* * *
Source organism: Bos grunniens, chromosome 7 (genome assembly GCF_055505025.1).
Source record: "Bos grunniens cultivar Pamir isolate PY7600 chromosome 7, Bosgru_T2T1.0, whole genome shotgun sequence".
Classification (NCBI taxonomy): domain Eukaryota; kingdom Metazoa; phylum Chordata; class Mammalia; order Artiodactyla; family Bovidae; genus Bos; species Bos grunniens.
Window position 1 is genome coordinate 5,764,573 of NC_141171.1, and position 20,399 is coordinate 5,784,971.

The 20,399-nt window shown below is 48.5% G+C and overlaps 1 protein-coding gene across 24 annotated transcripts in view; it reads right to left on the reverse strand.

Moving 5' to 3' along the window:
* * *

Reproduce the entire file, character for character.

Source organism: Bos grunniens, chromosome 7 (genome assembly GCF_055505025.1).
Source record: "Bos grunniens cultivar Pamir isolate PY7600 chromosome 7, Bosgru_T2T1.0, whole genome shotgun sequence".
Classification (NCBI taxonomy): domain Eukaryota; kingdom Metazoa; phylum Chordata; class Mammalia; order Artiodactyla; family Bovidae; genus Bos; species Bos grunniens.
Window position 1 is genome coordinate 5,764,573 of NC_141171.1, and position 20,399 is coordinate 5,784,971.

The 20,399-nt window shown below is 48.5% G+C and overlaps 1 protein-coding gene across 24 annotated transcripts in view; it reads right to left on the reverse strand.

Moving 5' to 3' along the window: